¶ 22 As stated, the scope of a hearing on a petition to rescind is limited to the enumerated grounds provided in section 2–118.1(b)(1) to (b)(4) of the Vehicle Code (625 ILCS 5/2–118.1(b)(1) to (b)(4) (West 2012)). The manner in which notice of the suspension is served on the defendant is not included in section 2–118.1. See People v. Grabeck, 2011 IL App (2d) 100599, ¶ 14, 962 N.E.2d 620 (manner of notice is not one of the grounds for rescission). “The lack of information regarding how defendant was served with the notice, in contrast to when defendant was given notice, is a defect that does not warrant the rescission of the suspension.” (Emphases in original.) Grabeck, 2011 IL App (2d) 100599, ¶ 16, 962 N.E.2d 620 (reversing rescission where the officer failed to check either box on the sworn report indicating the manner in which the defendant was notified of the suspension because the report specified the date on which he was given notice); Lent, 276 Ill.App.3d at 82, 657 N.E.2d at 734 (finding defendant was not deprived of any substantial right, since he clearly received actual notice of the summary suspension).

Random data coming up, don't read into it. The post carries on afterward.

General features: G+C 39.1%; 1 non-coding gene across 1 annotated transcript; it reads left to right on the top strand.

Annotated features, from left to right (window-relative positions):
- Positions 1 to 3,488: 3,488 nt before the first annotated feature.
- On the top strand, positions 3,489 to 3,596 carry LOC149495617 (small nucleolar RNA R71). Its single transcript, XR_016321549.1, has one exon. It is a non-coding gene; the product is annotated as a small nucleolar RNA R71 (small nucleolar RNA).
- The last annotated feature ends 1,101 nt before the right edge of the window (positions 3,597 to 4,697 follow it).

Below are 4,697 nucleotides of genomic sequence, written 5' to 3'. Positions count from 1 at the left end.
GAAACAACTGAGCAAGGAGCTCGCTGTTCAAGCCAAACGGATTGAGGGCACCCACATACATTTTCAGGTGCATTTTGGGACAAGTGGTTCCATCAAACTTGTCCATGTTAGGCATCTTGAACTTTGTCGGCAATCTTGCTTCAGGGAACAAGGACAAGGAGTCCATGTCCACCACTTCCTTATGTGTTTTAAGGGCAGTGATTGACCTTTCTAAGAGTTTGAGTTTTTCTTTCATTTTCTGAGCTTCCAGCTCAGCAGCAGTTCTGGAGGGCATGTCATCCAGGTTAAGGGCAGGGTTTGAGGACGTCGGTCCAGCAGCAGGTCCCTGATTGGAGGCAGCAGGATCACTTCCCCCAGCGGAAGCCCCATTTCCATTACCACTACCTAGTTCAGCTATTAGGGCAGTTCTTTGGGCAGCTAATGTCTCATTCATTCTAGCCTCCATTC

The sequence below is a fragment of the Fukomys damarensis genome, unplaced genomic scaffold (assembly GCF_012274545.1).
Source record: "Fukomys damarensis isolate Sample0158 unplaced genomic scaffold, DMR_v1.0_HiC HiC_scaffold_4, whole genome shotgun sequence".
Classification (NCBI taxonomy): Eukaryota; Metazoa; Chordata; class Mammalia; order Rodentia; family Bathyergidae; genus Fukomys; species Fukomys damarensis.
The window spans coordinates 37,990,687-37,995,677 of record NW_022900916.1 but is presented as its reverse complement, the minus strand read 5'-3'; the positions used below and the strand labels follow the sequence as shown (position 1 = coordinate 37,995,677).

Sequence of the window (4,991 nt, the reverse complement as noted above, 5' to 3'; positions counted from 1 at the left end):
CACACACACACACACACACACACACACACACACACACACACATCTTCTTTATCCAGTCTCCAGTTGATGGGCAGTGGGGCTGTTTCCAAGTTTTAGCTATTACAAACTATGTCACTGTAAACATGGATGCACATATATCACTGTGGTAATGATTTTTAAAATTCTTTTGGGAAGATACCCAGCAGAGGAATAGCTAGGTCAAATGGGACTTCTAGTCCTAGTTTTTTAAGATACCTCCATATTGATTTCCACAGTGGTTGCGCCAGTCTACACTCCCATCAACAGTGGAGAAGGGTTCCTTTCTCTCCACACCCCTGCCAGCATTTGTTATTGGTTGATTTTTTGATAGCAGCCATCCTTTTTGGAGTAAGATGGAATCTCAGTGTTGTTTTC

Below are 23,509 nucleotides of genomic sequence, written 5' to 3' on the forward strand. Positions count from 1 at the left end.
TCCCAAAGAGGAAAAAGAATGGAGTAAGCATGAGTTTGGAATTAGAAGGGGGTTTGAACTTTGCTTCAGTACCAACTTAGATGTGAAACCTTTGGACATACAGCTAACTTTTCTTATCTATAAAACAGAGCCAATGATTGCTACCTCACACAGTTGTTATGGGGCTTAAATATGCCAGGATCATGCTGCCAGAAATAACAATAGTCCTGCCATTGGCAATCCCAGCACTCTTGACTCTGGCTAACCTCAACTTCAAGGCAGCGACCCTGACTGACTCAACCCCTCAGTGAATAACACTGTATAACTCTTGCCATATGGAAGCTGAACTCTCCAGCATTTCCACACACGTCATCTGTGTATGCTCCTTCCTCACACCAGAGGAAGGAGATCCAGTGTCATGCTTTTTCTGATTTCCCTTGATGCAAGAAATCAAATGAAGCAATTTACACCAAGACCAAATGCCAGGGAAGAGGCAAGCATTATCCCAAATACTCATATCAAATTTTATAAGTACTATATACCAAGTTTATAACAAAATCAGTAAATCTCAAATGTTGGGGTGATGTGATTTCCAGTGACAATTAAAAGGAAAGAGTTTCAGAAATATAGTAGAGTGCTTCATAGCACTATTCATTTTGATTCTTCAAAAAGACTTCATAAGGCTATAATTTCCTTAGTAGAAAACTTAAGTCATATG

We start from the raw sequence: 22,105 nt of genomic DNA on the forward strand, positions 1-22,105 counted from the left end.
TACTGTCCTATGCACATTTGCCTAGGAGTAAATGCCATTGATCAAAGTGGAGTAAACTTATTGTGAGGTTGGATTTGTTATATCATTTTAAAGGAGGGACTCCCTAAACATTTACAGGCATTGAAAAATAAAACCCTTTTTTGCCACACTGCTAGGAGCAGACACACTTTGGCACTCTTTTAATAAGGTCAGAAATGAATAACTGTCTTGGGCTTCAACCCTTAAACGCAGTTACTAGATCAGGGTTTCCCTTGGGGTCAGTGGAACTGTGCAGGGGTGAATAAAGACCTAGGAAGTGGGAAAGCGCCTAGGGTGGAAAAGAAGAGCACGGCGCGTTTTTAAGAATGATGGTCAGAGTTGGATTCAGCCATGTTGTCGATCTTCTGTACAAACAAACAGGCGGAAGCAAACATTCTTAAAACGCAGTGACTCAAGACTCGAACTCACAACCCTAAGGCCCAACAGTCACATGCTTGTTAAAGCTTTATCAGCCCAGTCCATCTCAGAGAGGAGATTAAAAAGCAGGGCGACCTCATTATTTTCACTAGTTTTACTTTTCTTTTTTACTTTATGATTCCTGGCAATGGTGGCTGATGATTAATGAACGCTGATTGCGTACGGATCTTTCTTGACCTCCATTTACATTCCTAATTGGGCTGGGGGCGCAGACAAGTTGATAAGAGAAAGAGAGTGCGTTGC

¶ 23 Here, Rhoads' sworn report stated notice of defendant's summary suspension was given to him on December 27, 2012, the date of his arrest. This is reflected in the copy of the report defendant acknowledged he received that night. Defendant's copy of the sworn report is labeled “Notice of Summary Suspension/Revocation” and states “Notice of Summary Suspension/Revocation Given On 12/27/12.” Thus, defendant received actual and immediate notice of the suspension on December 27, 2012. Defendant did not argue he failed to receive notice of the suspension. Instead, defendant focused his argument on a technical defect in the way his copy reflected how he was served with that notice. However, given defendant was provided with actual notice of the suspension on the date of his arrest, we cannot say the failure of his copy to show how he was given that notice warranted rescission in this case.